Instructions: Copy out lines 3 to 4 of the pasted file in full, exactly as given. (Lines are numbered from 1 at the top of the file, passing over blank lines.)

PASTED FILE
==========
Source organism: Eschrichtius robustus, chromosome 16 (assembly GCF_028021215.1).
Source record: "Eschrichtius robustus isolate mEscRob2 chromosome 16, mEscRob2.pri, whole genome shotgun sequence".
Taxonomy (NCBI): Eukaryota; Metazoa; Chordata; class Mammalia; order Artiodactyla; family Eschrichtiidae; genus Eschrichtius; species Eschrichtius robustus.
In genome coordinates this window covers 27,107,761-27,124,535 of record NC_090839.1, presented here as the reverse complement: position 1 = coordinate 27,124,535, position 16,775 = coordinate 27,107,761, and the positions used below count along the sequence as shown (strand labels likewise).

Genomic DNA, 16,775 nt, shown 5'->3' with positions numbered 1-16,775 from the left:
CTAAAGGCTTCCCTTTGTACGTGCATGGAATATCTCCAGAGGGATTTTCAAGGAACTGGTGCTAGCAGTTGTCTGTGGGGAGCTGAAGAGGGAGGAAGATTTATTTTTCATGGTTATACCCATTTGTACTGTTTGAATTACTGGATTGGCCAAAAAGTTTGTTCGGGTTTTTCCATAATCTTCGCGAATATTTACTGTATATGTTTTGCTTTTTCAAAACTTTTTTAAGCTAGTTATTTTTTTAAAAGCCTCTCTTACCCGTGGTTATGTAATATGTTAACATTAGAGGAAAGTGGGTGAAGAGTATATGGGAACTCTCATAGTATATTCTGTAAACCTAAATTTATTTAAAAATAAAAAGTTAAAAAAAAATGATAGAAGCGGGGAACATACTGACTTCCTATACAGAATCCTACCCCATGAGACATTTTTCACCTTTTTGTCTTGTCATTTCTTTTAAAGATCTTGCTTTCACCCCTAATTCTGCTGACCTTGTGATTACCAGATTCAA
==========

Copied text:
Taxonomy (NCBI): Eukaryota; Metazoa; Chordata; class Mammalia; order Artiodactyla; family Eschrichtiidae; genus Eschrichtius; species Eschrichtius robustus.
In genome coordinates this window covers 27,107,761-27,124,535 of record NC_090839.1, presented here as the reverse complement: position 1 = coordinate 27,124,535, position 16,775 = coordinate 27,107,761, and the positions used below count along the sequence as shown (strand labels likewise).